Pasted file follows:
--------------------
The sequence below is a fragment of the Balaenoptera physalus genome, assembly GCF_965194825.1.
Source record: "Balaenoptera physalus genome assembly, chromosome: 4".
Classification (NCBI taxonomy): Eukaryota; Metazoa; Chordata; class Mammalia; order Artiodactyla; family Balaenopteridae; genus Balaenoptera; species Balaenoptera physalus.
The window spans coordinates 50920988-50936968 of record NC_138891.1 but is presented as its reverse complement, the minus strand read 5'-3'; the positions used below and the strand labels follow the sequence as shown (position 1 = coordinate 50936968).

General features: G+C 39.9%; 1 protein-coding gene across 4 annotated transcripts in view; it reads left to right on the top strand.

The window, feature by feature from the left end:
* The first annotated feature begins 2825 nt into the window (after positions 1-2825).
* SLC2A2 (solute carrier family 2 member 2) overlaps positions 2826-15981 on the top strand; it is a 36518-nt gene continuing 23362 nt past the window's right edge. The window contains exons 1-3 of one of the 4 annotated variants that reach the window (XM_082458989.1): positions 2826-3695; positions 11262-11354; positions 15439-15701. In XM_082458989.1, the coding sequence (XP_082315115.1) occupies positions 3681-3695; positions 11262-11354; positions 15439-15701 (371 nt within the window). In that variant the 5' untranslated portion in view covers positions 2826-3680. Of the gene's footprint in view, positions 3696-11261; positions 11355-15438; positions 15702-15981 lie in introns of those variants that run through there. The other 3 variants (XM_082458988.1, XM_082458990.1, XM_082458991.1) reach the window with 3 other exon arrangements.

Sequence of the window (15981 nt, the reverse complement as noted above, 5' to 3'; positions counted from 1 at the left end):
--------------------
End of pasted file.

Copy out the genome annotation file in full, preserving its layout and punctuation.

The sequence below is a fragment of the Balaenoptera physalus genome, assembly GCF_965194825.1.
Source record: "Balaenoptera physalus genome assembly, chromosome: 4".
Classification (NCBI taxonomy): Eukaryota; Metazoa; Chordata; class Mammalia; order Artiodactyla; family Balaenopteridae; genus Balaenoptera; species Balaenoptera physalus.
The window spans coordinates 50920988-50936968 of record NC_138891.1 but is presented as its reverse complement, the minus strand read 5'-3'; the positions used below and the strand labels follow the sequence as shown (position 1 = coordinate 50936968).

General features: G+C 39.9%; 1 protein-coding gene across 4 annotated transcripts in view; it reads left to right on the top strand.

The window, feature by feature from the left end:
* The first annotated feature begins 2825 nt into the window (after positions 1-2825).
* SLC2A2 (solute carrier family 2 member 2) overlaps positions 2826-15981 on the top strand; it is a 36518-nt gene continuing 23362 nt past the window's right edge. The window contains exons 1-3 of one of the 4 annotated variants that reach the window (XM_082458989.1): positions 2826-3695; positions 11262-11354; positions 15439-15701. In XM_082458989.1, the coding sequence (XP_082315115.1) occupies positions 3681-3695; positions 11262-11354; positions 15439-15701 (371 nt within the window). In that variant the 5' untranslated portion in view covers positions 2826-3680. Of the gene's footprint in view, positions 3696-11261; positions 11355-15438; positions 15702-15981 lie in introns of those variants that run through there. The other 3 variants (XM_082458988.1, XM_082458990.1, XM_082458991.1) reach the window with 3 other exon arrangements.

Sequence of the window (15981 nt, the reverse complement as noted above, 5' to 3'; positions counted from 1 at the left end):